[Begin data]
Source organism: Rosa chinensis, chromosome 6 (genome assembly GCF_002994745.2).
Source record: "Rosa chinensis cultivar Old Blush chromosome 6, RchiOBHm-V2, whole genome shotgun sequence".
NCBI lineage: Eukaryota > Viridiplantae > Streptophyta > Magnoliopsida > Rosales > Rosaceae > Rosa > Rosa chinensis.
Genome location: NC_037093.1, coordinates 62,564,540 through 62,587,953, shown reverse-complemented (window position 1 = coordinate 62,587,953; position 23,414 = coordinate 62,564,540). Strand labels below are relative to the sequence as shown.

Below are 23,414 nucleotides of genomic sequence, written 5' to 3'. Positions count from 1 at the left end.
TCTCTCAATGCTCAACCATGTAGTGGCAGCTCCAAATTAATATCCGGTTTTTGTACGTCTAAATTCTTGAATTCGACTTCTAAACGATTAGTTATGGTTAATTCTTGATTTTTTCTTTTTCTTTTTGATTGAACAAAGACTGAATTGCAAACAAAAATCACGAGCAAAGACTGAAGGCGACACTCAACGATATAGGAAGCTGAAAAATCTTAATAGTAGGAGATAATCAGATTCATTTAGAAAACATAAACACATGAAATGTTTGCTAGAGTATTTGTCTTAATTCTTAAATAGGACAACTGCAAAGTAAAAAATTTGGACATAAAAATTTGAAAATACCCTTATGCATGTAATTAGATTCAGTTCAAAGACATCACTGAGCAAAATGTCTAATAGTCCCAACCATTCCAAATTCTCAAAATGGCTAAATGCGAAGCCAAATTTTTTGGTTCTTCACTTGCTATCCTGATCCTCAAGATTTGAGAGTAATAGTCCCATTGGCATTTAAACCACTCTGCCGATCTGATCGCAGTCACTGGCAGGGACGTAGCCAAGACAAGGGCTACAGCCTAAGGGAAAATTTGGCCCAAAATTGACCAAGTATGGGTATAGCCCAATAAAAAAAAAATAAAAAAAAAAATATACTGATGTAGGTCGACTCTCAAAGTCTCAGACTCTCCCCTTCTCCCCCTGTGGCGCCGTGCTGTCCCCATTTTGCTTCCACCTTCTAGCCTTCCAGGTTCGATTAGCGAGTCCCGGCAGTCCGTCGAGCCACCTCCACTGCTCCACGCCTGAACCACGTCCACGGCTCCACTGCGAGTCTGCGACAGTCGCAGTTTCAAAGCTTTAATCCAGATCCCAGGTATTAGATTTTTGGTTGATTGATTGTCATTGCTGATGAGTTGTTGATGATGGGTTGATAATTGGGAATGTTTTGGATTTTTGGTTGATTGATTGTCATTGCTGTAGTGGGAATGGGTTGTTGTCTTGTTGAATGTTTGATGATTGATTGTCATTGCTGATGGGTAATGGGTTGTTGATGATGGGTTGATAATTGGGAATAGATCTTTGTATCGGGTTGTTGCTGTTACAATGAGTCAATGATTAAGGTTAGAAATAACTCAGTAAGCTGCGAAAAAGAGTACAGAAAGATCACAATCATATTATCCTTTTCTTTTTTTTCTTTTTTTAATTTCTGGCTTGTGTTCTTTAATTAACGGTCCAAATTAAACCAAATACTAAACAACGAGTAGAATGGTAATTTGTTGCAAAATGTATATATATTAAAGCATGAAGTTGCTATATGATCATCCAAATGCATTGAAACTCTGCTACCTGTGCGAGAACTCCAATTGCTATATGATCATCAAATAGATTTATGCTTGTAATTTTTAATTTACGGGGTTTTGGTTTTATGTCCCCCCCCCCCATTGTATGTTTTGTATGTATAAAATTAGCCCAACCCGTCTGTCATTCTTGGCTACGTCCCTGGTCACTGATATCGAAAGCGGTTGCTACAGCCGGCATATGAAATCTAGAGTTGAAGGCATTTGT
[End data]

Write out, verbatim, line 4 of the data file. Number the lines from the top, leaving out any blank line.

Genome location: NC_037093.1, coordinates 62,564,540 through 62,587,953, shown reverse-complemented (window position 1 = coordinate 62,587,953; position 23,414 = coordinate 62,564,540). Strand labels below are relative to the sequence as shown.